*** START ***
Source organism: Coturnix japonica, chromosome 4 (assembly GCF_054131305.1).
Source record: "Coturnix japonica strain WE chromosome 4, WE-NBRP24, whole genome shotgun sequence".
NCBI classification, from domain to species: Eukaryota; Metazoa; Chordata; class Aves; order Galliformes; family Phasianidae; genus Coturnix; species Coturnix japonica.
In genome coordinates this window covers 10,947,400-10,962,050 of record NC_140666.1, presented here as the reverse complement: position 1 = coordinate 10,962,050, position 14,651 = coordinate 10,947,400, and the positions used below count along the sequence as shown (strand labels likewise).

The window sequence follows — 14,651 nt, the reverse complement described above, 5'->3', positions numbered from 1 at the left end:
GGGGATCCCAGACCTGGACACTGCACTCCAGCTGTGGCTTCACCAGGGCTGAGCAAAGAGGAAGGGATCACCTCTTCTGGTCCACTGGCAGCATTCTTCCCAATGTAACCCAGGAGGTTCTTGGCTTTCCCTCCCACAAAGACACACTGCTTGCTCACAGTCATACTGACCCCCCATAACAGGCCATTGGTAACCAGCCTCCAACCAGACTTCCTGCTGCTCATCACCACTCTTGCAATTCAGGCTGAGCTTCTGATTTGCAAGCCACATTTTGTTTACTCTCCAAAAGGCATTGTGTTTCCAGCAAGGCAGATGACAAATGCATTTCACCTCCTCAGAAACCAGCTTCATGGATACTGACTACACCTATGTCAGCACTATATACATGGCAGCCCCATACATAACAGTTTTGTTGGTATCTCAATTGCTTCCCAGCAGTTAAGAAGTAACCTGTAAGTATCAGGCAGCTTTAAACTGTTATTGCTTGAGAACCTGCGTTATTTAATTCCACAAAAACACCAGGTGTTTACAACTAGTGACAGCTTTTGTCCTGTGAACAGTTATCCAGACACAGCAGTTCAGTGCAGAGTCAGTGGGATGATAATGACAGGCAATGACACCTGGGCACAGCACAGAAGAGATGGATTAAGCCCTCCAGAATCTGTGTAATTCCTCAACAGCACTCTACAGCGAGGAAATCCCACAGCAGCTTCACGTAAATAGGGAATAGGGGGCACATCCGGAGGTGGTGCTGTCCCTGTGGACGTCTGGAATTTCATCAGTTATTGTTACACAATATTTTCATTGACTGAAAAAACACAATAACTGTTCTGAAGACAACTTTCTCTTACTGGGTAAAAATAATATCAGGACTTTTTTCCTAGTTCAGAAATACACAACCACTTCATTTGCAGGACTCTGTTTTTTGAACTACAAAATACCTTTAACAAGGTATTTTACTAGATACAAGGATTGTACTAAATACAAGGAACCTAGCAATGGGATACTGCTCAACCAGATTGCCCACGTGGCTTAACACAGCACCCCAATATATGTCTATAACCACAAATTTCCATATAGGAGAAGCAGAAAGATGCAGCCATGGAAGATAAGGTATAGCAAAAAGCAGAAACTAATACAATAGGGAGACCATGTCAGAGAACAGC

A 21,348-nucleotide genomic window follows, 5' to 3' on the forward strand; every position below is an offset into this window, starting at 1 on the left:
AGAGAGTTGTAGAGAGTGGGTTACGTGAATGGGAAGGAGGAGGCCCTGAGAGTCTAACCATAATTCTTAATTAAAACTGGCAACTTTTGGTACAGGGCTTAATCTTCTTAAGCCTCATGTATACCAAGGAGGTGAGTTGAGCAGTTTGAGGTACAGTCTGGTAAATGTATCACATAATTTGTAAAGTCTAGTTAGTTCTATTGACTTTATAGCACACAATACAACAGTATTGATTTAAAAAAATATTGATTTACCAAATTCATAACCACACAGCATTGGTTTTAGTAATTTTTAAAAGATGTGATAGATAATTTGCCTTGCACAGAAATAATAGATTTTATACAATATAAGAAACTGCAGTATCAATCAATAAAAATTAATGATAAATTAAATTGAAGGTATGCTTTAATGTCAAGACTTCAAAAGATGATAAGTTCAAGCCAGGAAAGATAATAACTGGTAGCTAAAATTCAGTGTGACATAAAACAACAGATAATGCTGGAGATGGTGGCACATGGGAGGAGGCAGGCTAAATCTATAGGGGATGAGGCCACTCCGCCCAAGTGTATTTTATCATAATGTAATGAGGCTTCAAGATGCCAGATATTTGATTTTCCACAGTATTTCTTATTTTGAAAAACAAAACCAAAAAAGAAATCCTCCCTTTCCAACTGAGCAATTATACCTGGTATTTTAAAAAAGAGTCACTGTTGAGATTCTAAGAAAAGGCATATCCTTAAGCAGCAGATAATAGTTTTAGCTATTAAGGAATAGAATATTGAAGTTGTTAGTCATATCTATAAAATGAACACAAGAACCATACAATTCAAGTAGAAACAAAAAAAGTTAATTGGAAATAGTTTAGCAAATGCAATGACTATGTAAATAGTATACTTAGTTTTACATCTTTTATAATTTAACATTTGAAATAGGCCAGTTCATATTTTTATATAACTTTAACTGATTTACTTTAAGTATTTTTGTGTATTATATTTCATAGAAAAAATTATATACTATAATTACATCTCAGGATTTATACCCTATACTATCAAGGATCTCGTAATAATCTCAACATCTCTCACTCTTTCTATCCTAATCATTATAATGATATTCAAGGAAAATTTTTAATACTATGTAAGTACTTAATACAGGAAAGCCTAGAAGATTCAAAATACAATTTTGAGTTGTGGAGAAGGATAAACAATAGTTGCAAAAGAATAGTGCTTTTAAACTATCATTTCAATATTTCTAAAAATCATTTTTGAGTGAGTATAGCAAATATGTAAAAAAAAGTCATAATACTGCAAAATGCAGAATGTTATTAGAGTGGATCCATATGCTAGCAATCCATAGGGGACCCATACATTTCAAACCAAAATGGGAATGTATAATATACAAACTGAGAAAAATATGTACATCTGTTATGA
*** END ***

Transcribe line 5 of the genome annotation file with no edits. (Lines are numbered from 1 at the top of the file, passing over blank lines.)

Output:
The window sequence follows — 14,651 nt, the reverse complement described above, 5'->3', positions numbered from 1 at the left end: